Government Shutdown Persists

Camryn Brakmann, Reporter

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As the government shutdown stretches on, little has changed since neither Democrats or Republicans plan to budge on the matter of fund allocation.

The cause of the government shutdown goes back to President Donald Trump’s plan for a border wall between the United States and Mexico.

In a Consumer News and Business Channel article titled, “Here’s Who the Partial Government Shutdown Affects,” Kevin Breuninger goes into Trump’s expectations.

“Trump wants $5 billion in funding to build a wall along the U.S.-Mexico border, and said he would be ‘proud’ to shut the government down if Congress doesn’t accede to his demand,” wrote Breuninger.

The Capitol is working on a resolution to the government shutdown that both the Senate and the House can agree upon.
Photograph by Kevin McCoy [GFDL (http://www.gnu.org/copyleft/fdl.html) or CC BY-SA 2.0 (https://creativecommons.org/licenses/by-sa/2.0)]

Trump does not intend to fund any bills that do not allocate enough money for the wall.

Additionally, the Senate does not plan to consider any House bills that do not provide the amount of money desired by Trump.

Within Vox’s article, “Democrats have a plan to reopen the government. Republicans aren’t interested,” Li Zhou explains the stalemate.

“Democrats . . . can force through a vote on measures that the previous Republican House refused to consider. In the Senate as well, Trump will need Democratic buy-in, since any funding measure would require 60 votes to pass,” wrote Zhou.

While the Republican ruled Senate has no plans to give, neither does the Democratic House as they refuse to vote for any bill allowing for $5 billion to go to the border wall.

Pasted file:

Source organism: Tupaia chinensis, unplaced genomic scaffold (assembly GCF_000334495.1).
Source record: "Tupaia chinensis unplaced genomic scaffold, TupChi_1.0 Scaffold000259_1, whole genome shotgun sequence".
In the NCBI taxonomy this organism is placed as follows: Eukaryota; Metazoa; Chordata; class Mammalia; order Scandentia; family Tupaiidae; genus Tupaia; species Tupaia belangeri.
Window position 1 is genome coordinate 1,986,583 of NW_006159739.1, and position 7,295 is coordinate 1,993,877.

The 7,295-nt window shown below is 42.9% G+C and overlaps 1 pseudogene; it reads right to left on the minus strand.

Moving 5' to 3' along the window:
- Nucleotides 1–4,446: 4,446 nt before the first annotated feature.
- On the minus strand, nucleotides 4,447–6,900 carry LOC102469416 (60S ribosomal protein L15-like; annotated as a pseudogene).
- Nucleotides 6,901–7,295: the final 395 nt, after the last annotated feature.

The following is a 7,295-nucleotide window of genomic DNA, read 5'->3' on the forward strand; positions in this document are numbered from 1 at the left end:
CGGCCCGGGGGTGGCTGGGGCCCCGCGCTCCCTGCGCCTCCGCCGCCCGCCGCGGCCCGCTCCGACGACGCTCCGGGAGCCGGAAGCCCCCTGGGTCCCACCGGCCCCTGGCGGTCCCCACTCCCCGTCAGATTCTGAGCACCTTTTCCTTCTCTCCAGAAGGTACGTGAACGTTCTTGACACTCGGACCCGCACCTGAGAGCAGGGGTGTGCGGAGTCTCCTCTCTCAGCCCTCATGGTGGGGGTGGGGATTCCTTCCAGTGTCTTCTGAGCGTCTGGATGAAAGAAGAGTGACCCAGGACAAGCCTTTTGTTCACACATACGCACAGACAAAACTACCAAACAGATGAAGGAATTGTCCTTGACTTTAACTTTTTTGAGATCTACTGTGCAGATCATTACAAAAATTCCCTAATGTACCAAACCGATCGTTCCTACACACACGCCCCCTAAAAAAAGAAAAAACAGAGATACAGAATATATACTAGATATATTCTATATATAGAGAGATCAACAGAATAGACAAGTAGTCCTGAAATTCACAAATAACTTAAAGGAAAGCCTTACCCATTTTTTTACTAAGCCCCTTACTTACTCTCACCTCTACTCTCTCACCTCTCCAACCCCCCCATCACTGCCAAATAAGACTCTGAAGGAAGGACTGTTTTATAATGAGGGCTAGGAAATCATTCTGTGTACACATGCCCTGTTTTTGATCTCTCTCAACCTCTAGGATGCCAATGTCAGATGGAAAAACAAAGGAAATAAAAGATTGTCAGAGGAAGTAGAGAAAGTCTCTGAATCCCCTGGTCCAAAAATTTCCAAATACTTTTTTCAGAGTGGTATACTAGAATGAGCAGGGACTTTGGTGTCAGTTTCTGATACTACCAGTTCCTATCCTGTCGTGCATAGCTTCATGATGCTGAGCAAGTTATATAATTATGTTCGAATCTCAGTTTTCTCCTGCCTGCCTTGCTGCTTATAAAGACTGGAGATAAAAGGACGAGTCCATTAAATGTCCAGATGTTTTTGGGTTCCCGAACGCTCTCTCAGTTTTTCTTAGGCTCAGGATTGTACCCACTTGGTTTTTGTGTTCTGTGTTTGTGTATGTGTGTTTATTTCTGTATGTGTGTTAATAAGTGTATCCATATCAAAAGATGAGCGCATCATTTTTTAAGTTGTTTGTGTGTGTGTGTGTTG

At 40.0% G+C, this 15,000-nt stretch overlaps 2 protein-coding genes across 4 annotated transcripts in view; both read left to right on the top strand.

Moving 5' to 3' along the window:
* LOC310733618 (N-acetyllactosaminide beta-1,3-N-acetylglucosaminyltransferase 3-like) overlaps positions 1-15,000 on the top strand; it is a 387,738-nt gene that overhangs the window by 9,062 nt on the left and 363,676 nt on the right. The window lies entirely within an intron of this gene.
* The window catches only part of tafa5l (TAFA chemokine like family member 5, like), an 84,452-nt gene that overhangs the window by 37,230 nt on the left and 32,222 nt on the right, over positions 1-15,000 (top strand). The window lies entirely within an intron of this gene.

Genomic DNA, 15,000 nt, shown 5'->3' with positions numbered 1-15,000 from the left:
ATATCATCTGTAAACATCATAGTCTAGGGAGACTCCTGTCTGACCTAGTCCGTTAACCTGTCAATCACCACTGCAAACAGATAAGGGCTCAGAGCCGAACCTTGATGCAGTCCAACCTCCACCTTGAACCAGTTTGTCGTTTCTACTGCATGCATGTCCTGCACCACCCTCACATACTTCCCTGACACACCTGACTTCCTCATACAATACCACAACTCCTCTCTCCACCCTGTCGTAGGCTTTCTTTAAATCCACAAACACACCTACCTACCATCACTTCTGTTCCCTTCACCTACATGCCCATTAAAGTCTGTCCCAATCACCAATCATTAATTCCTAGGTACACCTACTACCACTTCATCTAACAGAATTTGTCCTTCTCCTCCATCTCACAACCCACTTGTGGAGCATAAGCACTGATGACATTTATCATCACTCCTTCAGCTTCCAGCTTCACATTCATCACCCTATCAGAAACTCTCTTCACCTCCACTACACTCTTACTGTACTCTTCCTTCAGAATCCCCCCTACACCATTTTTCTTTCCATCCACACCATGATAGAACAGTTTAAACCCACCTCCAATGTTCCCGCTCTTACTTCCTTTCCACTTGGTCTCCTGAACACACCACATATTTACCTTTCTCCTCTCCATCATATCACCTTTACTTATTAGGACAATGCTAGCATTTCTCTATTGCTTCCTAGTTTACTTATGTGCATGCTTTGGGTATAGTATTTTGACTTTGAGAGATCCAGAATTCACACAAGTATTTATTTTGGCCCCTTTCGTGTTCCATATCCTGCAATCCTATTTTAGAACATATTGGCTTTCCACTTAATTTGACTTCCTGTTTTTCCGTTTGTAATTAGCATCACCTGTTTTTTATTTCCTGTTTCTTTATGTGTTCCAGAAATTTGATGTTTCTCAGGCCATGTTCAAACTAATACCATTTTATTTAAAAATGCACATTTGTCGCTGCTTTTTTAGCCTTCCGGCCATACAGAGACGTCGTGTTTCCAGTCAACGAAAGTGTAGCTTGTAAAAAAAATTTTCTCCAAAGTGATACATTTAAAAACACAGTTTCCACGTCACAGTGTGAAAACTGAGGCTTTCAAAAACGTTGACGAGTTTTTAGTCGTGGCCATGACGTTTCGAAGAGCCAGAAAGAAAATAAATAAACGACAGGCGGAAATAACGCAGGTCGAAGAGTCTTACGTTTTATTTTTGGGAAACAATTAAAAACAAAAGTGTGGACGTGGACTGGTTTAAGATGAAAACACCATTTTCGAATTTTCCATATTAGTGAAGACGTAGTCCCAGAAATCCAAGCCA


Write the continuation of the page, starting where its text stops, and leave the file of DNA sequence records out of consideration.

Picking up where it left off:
The government shutdown has continued for multiple weeks as a result of these conflicts.

Trump would prefer for the matter to be handled via negotiation, but he is willing to call a national emergency to ensure the wall’s construction.

In the National Public Radio article, “No Deal Out Of ‘Contentious’ Shutdown Meeting At The White House,” Brian Naylor and Scott Detrow communicate Trump’s plans regarding the wall and the shutdown.

“Trump ruled out reopening other parts of the government while the two sides negotiate over the wall, saying he didn’t want to do it piecemeal,” wrote Naylor and Detrow.

Around 800,000 government workers have been affected by the shutdown.

Approximately 420,000 people are working without pay for the time being as a quarter of the government is comprised of agencies without funding; the rest of the government is functioning normally because they were given funding for the fiscal year.

As a result of the government shutdown, National Park Service employees have not been able to work, causing related services to be closed.
Photograph by Mount Rainier National Park from Ashford, WA, United States [CC BY 2.0 (https://creativecommons.org/licenses/by/2.0)], via Wikimedia Commons

Over 41,000 people at the FBI, the Drug Enforcement Agency and the Bureau of Alcohol, Tobacco, Firearms and Explosives are without pay, as well as thousands of other law enforcement and correctional officers.

The affected groups also include 90 percent of Department of Homeland Security employees, 5,000 Forest Service firefighters, 3,600 National Weather Service forecasters and 54,000 people employed by Customs and Border Protection.

On top of this, another 380,000 federal workers are expected to be furloughed without pay.

Over 44,000 employees of the Forest and National Parks Service have been unable to work, as well as an additional 52,000 people from the Internal Revenue Service.

Nine government agencies are closed, overall, for the shutdown.

The shutdown is centered around one general idea but has stretched for a long period of time because both sides involved are determined to stay fixed in their plans, which is affecting people whose work does not directly relate to the initial matter.

 

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